Middle East

Trump urges Israel to 'act reasonably' on settlements

Palestinian labourers work at a construction site in a new housing project in the Israeli settlement of Maale Adumim, near Jerusalem (7 February 2017) Image copyright AP
Image caption Settlements are considered illegal under international law, though Israel disputes this

US President Donald Trump has told an Israeli paper that settlement expansion in the occupied West Bank is not "good for peace" with the Palestinians.

In an interview with Israel Hayom, Mr Trump said a peace deal was possible but urged Israel to "act reasonably".

Israel has advanced plans for 6,000 new settler homes since the inauguration last month of Mr Trump, whom it sees as more sympathetic than his predecessor.

Palestinians have warned that chances for peace are being destroyed.

More than 600,000 Jews live in about 140 settlements built since Israel's 1967 occupation of the West Bank and East Jerusalem - land the Palestinians want for a future state. The settlements are considered illegal under international law, though Israel disputes this.

During the US presidential election campaign, Mr Trump presented himself as a staunch supporter of Israel, and he criticised Barack Obama in December for choosing not to veto a UN Security Council resolution declaring that settlements had "no legal validity" and were an obstacle to peace.

During the first two weeks of Mr Trump's presidency, there was no comment from the White House as the Israeli government approved the construction of new homes at settlements across the West Bank and East Jerusalem.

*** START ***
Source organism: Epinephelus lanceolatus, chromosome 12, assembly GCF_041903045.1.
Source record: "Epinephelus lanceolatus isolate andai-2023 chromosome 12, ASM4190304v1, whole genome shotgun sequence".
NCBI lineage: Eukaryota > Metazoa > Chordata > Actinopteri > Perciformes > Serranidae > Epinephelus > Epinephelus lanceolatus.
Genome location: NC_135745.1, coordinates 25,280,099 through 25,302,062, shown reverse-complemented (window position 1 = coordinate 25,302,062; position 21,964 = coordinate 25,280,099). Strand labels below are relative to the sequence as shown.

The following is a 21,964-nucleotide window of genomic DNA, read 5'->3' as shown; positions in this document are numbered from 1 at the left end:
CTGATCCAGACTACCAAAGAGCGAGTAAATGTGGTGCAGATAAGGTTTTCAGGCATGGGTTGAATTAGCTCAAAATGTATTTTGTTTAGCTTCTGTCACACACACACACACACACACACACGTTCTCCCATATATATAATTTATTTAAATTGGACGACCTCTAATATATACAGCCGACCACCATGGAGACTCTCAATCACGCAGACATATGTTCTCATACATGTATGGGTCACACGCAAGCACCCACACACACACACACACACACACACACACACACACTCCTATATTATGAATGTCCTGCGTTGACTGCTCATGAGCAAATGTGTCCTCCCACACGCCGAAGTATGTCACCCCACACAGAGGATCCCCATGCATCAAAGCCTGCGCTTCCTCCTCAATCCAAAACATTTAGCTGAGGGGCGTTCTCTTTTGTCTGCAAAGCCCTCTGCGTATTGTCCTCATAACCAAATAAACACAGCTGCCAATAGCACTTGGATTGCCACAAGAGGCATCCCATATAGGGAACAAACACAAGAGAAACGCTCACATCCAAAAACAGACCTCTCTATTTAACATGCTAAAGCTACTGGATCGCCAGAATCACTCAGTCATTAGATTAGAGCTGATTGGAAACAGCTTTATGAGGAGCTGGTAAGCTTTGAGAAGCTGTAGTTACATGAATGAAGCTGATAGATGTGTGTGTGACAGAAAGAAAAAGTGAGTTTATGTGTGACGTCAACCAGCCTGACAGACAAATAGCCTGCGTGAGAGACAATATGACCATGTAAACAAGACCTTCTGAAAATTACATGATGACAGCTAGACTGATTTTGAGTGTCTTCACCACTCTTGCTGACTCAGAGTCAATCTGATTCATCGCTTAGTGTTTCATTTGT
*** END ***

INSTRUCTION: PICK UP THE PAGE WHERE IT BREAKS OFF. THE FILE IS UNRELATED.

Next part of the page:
Media captionWhy aren't the Israelis and Palestinians talking?

But the White House broke its silence last week when the Israeli government announced plans to build an entirely new settlement, after it had to evacuate an unauthorised settler outpost built on privately-owned Palestinian land.

On Monday, the Israeli parliament approved a controversial law that would allow the government to retroactively legalise almost 4,000 settler homes built on private Palestinian land, despite the attorney-general warning that it was unconstitutional.

Speaking to Israel Hayom ahead of next week's visit to Washington by Prime Minister Benjamin Netanyahu, Mr Trump expressed the belief that he could broker a peace deal after decades of failed negotiations.

"I want Israel to act reasonably in the peace process and that it will finally happen after so many years.

"And maybe there will even be a possibility of a bigger peace than just Israel and the Palestinians," he was quoted as saying in the interview, which was published in Hebrew.

"There is limited remaining territory. Every time you take land for a settlement, less territory remains. I'm not someone who believes that advancing settlements is good for peace. But we are examining a number of options," he added.

Image copyright AFP
Image caption Mr Trump said he was still "learning" about the issue of moving the US embassy to Jerusalem

Mr Trump also said he was thinking "seriously" about his campaign promise to move the US embassy from Tel Aviv to Jerusalem, a step that is fiercely opposed by the Palestinians.

"I'm learning the issue and we'll see what happens. It's not an easy decision."

The US and many other countries have long said that the status of Jerusalem is dependent on a final peace agreement, and that moving embassies there would prejudge the outcome.

Israel claims sovereignty over the entire city, and regards it as its eternal and undivided capital. The Palestinians want East Jerusalem as the capital of a future state of Palestine.